In 1920, at the invitation of Major Bouch, the Master of the Belvoir, the Duke of Rutland's hounds, Munnings visited Woolsthorpe in Lincolnshire where he had at his disposal horses, hounds and servants to create any composition he desired. It was here that Study of a clipped out black horse after a gallop was painted.
He took this extraordinary opportunity to use two of the Major's horses when composing Changing Horses which, ultimately, he created in two versions: one now in the collection of the Carnegie Institute in Pittsburgh (48 x 72 in.; 121.9 x 182.9 cm.) and another, location unknown (26 x 32 in.; 66 x 81.3 cm.). The present work is a preliminary sketch for these two paintings. Munnings places a fashionable lady (his wife was the model in full hunting regalia holding two horses, her tired dark bay on the right, sweating, head low, juxtaposed on the left with her fresh horse - a grey - head up, ears pricked forward, clearly responding to the baying of the nearby hounds.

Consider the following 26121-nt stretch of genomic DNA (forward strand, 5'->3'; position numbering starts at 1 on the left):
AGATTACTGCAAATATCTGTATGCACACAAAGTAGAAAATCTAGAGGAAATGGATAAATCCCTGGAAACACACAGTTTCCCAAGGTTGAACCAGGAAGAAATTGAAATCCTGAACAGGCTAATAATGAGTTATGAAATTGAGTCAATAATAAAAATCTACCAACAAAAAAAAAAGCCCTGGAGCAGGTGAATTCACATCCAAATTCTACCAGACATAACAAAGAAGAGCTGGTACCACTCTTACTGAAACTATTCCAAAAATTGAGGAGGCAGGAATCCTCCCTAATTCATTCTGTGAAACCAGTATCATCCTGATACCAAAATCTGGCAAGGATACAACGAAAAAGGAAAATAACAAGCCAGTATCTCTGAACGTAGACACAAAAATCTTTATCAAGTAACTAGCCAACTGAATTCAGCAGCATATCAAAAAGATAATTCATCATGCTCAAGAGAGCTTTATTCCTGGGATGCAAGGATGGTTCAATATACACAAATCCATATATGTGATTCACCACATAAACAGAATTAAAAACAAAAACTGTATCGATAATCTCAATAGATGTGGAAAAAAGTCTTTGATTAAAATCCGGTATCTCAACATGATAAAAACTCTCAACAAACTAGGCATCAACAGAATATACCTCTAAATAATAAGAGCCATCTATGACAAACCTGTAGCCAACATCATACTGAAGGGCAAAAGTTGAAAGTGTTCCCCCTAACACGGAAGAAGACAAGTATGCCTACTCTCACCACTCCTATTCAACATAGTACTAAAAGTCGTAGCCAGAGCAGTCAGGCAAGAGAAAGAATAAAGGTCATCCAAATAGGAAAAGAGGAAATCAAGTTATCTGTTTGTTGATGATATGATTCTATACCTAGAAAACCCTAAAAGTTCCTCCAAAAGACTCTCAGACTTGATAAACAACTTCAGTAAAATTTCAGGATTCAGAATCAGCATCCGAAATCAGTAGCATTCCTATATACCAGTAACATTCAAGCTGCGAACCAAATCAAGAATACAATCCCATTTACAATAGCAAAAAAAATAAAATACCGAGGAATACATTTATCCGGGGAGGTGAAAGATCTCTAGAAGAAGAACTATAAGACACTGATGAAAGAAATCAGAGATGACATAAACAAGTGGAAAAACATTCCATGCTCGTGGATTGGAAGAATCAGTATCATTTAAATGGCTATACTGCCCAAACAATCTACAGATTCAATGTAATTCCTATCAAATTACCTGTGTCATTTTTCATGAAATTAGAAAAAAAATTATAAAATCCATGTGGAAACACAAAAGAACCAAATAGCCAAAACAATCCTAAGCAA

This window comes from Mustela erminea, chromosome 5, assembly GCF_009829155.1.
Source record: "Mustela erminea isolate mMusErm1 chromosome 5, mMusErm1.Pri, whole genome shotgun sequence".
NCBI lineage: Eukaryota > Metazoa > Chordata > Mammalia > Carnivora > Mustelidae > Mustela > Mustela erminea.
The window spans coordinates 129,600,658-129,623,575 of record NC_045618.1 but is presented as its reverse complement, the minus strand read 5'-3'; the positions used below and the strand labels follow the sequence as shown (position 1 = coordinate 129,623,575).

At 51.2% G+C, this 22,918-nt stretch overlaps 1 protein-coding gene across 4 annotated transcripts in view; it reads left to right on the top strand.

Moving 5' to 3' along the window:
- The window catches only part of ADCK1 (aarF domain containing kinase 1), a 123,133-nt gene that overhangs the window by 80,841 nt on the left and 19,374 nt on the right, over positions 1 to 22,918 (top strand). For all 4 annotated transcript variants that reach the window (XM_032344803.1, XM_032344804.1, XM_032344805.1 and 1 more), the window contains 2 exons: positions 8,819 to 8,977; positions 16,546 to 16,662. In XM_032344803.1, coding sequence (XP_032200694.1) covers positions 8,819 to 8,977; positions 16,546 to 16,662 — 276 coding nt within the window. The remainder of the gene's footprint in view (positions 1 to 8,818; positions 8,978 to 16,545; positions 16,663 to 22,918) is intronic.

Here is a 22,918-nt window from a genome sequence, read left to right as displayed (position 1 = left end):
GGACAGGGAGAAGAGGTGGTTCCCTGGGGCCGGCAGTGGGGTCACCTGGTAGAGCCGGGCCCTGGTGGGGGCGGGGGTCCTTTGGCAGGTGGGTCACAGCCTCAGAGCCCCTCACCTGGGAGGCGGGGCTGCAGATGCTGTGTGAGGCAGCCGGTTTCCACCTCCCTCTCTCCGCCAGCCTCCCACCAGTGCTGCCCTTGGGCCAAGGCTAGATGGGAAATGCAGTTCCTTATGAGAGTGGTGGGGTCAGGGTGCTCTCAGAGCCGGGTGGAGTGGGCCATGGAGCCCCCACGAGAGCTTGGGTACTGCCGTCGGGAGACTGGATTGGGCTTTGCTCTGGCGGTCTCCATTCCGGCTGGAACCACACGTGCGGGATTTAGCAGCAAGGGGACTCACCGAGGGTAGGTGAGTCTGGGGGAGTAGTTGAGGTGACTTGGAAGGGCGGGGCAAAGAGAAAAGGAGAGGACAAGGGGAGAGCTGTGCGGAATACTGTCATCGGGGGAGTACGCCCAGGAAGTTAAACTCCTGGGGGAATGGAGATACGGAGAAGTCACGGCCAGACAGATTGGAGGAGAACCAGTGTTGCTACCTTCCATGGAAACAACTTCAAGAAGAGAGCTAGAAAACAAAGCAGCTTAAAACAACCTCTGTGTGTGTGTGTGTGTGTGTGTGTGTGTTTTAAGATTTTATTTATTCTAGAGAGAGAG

Munnings writes in his autobiography about painting this series of works and how he diligently tried to capture the tired hunter, evidenced by the glistening of the sweat on the neck and withers of the dark bay horse, the saddle having just been removed by the groom. The head of the horse turns sympathetically toward the viewer, nostrils flaring. To achieve this perfect pose of an exhausted horse just off the hunt, Munnings had his wife gallop around the fields numerous times to get it sufficiently tired.
We would like to thank Lorian Peralta-Ramos for kindly assisting in cataloguing this work, which will be included in the forthcoming catalogue raisonné of the artist.